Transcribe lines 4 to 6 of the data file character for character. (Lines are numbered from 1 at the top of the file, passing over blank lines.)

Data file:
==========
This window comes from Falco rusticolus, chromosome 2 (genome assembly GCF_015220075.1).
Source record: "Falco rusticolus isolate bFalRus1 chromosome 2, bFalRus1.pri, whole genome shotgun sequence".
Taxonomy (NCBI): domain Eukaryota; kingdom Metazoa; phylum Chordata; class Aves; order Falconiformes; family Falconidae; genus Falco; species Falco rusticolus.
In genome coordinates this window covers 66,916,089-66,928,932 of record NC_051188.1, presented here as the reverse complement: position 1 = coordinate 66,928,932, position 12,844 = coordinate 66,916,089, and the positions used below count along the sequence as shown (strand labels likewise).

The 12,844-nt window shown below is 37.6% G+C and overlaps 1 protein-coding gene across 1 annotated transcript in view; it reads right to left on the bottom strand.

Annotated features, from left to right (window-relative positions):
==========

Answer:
In genome coordinates this window covers 66,916,089-66,928,932 of record NC_051188.1, presented here as the reverse complement: position 1 = coordinate 66,928,932, position 12,844 = coordinate 66,916,089, and the positions used below count along the sequence as shown (strand labels likewise).

The 12,844-nt window shown below is 37.6% G+C and overlaps 1 protein-coding gene across 1 annotated transcript in view; it reads right to left on the bottom strand.

Annotated features, from left to right (window-relative positions):